17 August 2017
A trial of locally grown hemp is progressing well following favourable growing conditions this summer.
The trial is being overseen by the Plant Health Laboratory in the Department of the Environment. Hemp is one of a number of crops being considered as part of an alternative crop strategy for Jersey to diversify and broaden the rural economy.
Hemp, once commonplace in Jersey, is being grown for its fibre, from the stalks, and its oil, from the seeds. The fibre can be used in many different ways - from construction to animal bedding. The oil is a popular and highly-regarded culinary ingredient, and is used in personal care and beauty products.
Next month, specialist equipment will be used to harvest the seeds produced in the top third of the plant and the fibre from the bottom two thirds.
Head of Plant Health at the Department of the Environment, Scott Meadows said that results so far looked promising. “Now the focus is on getting the harvesting right. It will be important to get some accurate and meaningful results from both the seed and the stalks. The information we get will help inform the business plan, and give us a steer on whether there is a commercial future for this crop here in Jersey.”
The trial also has a number of direct environmental benefits. The growers haven’t used pesticides or fertilisers, and the crop produces large amounts of pollen and nectar so is beneficial for invertebrates (animals without backbones). The part of the plant that isn’t harvested will improve soil organic matter.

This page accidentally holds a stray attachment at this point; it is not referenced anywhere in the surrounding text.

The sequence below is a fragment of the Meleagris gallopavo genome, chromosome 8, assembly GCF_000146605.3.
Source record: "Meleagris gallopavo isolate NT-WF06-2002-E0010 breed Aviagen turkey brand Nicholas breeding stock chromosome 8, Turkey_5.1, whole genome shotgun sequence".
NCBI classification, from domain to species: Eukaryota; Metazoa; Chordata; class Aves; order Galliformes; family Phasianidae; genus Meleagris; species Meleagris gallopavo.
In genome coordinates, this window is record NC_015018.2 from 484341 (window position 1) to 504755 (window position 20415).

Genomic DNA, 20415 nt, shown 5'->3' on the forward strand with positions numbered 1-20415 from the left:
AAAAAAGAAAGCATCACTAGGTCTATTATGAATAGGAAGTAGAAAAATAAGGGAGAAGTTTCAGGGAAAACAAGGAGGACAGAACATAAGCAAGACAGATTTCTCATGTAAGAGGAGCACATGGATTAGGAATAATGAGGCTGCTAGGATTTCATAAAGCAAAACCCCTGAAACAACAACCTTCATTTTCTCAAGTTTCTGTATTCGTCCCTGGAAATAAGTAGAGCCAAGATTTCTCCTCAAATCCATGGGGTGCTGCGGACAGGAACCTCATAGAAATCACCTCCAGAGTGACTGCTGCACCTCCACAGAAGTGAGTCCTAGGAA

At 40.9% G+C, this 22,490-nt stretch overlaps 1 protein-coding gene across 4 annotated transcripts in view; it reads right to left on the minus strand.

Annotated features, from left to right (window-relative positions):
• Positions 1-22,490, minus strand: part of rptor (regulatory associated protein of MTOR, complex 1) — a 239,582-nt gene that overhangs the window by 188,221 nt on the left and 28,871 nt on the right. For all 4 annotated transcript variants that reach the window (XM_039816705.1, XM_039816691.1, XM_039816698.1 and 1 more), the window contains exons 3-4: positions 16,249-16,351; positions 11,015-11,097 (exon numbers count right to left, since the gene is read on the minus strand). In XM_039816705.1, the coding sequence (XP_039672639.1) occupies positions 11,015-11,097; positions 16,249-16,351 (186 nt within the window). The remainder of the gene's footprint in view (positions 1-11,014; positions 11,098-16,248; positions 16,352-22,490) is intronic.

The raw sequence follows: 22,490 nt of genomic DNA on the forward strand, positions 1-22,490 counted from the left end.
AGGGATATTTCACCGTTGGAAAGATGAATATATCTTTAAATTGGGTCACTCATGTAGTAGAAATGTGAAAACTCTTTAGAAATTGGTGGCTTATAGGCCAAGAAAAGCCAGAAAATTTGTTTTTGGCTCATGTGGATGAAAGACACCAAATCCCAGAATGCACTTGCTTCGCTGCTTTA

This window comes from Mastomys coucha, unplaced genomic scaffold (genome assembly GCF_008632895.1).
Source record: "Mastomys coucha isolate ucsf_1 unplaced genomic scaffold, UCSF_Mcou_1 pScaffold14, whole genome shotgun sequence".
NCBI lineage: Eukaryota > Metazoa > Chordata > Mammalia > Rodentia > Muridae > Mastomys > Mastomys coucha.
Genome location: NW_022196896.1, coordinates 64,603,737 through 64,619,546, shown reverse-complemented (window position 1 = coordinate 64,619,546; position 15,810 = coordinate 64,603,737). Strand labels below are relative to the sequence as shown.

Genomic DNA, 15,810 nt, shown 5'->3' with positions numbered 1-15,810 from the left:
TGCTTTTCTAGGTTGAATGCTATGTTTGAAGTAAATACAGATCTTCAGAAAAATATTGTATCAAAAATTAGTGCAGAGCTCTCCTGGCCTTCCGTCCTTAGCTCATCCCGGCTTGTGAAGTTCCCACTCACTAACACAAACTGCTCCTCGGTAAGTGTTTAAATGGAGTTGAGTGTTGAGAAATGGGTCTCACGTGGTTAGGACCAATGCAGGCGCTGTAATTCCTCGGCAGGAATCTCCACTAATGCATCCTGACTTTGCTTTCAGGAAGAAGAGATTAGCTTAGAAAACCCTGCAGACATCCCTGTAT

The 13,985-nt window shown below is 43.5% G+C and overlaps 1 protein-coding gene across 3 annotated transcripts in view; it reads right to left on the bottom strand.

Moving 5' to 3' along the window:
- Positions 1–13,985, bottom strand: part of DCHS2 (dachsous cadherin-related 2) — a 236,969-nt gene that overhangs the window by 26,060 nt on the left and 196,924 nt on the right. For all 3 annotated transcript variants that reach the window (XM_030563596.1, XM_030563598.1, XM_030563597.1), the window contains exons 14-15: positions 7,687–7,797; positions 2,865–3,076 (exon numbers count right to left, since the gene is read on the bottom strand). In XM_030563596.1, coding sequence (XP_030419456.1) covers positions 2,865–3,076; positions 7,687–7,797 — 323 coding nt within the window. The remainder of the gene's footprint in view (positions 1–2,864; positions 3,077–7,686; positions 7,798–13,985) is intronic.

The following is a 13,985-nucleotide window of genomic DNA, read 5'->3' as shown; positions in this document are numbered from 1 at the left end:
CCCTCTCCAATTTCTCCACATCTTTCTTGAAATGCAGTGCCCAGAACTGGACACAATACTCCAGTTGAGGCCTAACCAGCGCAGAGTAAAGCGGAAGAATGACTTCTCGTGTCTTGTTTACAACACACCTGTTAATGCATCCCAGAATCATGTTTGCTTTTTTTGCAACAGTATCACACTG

If the hemp harvest and oil pressing are successful this season, it’s likely that the area grown will be increased for 2018.
This season tea and haskap (also known as honeyberry or blue honeysuckle) have also been planted in Jersey. Other crops will be explored over the five-year lifespan of the current Rural Economy Strategy.
There is no link between the hemp varieties being grown in Jersey and recreational or medicinal cannabis. The cultivation of any form of this plant remains illegal without a licence.
The alternative crops strategy is part of the approved Rural Economy Strategy 2017 to 2021 (RES), which is the responsibility of the Department for Economic Development, Tourism, Sport and Culture, working with the Department of the Environment.
The RES aims to balance the needs of the rural sector, government and the people of Jersey to grow the rural economy while safeguarding Jersey's countryside, its character and the environment and in doing so, provide a sustainable and prosperous future for the industry.
The strategy focuses on economic and environmental sustainability in the countryside. It proposes new policies to keep pace with changes in the rural economy and promote growth in the sector, to protect Jersey's environment, and to ensure the impact of rural business on the wider environment and society is considered